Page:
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Ron Radosh

John Mearsheimer has stooped to new lows since writing The Israel Lobby with his co-author Stephen Walt. From being known as an eminent political thinker of the “realist” school — once associated with scholars of note like the late Hans Morgenthau — Mearsheimer now associates himself  with certified crackpots, the kind of people who do not even try to hide their blatant anti-Semitism.

When their book was published, a debate ensued over whether or not it was proper to call it anti-Semitic, or whether it should simply be attacked as it was by most commentators as an over-the-top argument about AIPAC’s control of American foreign policy. Virtually all mainstream reviews in the United States panned the book. One of the most devastating critiques was by Walter Russell Mead, who wrote that although he did not think the authors were anti-Semitic, they wrote a book that anti-Semites would love. Mead continued:

The authors do what anti-Semites have always done: they overstate the power of Jews. Although Mearsheimer and Walt make an effort to distinguish their work from anti-Semitic tracts, the picture they paint calls up some of the ugliest stereotypes in anti-Semitic discourse.

In the Wall Street Journal, Jeff Robbins argued that Mearsheimer and Walt might deny they are anti-Semites, but since they “devote themselves to criticizing American Jews for lobbying their public officials in support of the Jewish state, one may legitimately wonder what phrase would apply.” Their disclaimer that they are not anti-Semites, he concluded, “lack[s] a certain credibility.”

Mearsheimer’s recent speech to the Palestine Center in Washington, D.C., on April 29 shows  that the question of whether or not he can be called anti-Semitic is no longer up for debate. Moreover, the lecture honored the late Hisham B. Sharabi, a man whom Martin Peretz notes was actually “an Arab fascist,” a member of the Syrian Social Nationalist Party.

Mearsheimer then turned it over for publication on the Monthly Review magazine’s website, where you can read it in its entirety.  That journal is not exactly where one expects a noted academic realist to publish. Those of us who came from the ranks of the American Left know it quite well. Indeed, many, many years ago, I used to write for it. It was started by the late Marxists Paul M. Sweezy and Leo Huberman,  as what they called “an independent socialist magazine,” but quickly descended into a leading intellectual center of apologia for Third World totalitarians — from Castro in Cuba to Mao in China.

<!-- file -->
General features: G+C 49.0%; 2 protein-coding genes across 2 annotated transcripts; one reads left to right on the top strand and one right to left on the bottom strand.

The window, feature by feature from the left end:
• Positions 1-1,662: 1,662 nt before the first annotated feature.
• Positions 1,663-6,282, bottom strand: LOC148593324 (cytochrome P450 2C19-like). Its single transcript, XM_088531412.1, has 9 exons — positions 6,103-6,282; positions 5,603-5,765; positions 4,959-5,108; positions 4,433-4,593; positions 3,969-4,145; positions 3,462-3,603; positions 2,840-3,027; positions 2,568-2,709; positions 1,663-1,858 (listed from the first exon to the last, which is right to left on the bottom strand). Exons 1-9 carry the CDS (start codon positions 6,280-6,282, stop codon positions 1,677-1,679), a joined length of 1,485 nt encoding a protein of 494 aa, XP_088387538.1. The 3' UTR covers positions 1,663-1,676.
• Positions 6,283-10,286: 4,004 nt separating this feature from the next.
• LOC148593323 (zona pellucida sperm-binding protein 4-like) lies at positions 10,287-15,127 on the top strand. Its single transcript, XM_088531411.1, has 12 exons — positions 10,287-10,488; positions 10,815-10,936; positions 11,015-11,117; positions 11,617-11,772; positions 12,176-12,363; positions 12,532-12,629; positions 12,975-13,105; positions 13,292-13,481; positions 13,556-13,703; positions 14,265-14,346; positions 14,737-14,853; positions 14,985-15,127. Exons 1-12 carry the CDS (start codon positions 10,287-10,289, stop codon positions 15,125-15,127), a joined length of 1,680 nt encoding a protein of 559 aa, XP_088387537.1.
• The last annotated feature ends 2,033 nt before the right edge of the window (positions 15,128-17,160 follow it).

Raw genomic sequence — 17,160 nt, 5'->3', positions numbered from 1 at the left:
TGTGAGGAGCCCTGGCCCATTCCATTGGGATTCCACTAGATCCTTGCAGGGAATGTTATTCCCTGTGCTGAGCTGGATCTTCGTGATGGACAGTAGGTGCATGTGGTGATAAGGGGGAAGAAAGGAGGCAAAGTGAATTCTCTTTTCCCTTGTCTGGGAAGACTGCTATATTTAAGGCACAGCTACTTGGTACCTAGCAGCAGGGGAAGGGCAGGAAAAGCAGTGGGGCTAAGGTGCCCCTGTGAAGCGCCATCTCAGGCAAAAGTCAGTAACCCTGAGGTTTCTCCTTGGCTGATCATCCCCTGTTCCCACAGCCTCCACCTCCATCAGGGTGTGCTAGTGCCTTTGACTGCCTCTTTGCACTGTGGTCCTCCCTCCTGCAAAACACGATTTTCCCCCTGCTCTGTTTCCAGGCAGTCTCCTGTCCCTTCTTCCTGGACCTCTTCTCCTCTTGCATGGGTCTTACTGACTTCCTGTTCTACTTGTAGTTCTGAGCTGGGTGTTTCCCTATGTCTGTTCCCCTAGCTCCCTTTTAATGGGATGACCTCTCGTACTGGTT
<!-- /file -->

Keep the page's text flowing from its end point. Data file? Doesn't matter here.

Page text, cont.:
Particularly objectionable is the argument Mearsheimer develops towards the end of his lecture.  He proclaims that there are three kind of Jews who care about Israel. According to this expert, they are the “righteous Jews,” the “new Afrikaners” and a third group constituting the majority who supposedly stand between them. These people care about Israel but do not have clear-cut views on how to think about the Jewish state. He deems them the “great ambivalent middle.”

Here is how he defines the first group:

To give you a better sense of what I mean when I use the term righteous Jews, let me give you some names of people and organizations that I would put in this category.  The list would include Noam Chomsky, Roger Cohen, Richard Falk, Norman Finkelstein, Tony Judt, Tony Karon, Naomi Klein, MJ Rosenberg, Sara Roy, and Philip Weiss of Mondoweiss fame, just to name a few.  I would also include many of the individuals associated with J Street and everyone associated with Jewish Voice for Peace, as well as distinguished international figures such as Judge Richard Goldstone.  Furthermore, I would apply the label to the many American Jews who work for different human rights organizations, such as Kenneth Roth of Human Rights Watch.

Let us pause a moment and ask the question: Can he be serious? Norman Finkelstein is the most well known Jewish huckster, a man whom the scholar Omar Bartov calls “a lone ranger with holy mission — to unmask an evil Judeo-Zionist conspiracy.” This is how Bartov  describes Finkelstein’s thesis:

The gist of his argument is simple: Had the Jews and the Zionists not had the Holocaust already, they would have had to invent it. Indeed, for all intents and purposes, this is precisely what they have done, in the form of ”The Holocaust,” despite the distracting fact that, once upon a time, such an event actually took place. And why was ”The Holocaust” fabricated? Because it legitimizes ”one of the world’s most formidable military powers,” Israel, allowing it to ”cast itself as a ‘victim’ state,” and because it provides ”the most successful ethnic group in the United States,” the Jews, with ”immunity to criticism,” leading to ”the moral corruptions that typically attend” such immunity.

Given such views, it does not come as a shock to learn that Finkelstein accepted Iranian President Mahmoud Ahmadinejad’s invitation to the now infamous Holocaust denial conference. Yet this man is cited without irony by Mearsheimer as a “righteous Jew.” Evidently, any Jew who is opposed to Israel’s existence is by definition righteous — even if he is such an evident crank as Norman Finkelstein.  Mearsheimer’s other names are a coterie of Israel bashers, anti-American leftists like Noam Chomsky and Richard Falk, or intellectuals and writers like M.J. Rosenberg and Tony Judt, who see a Jewish state as a tragic mistake that should never have been created.

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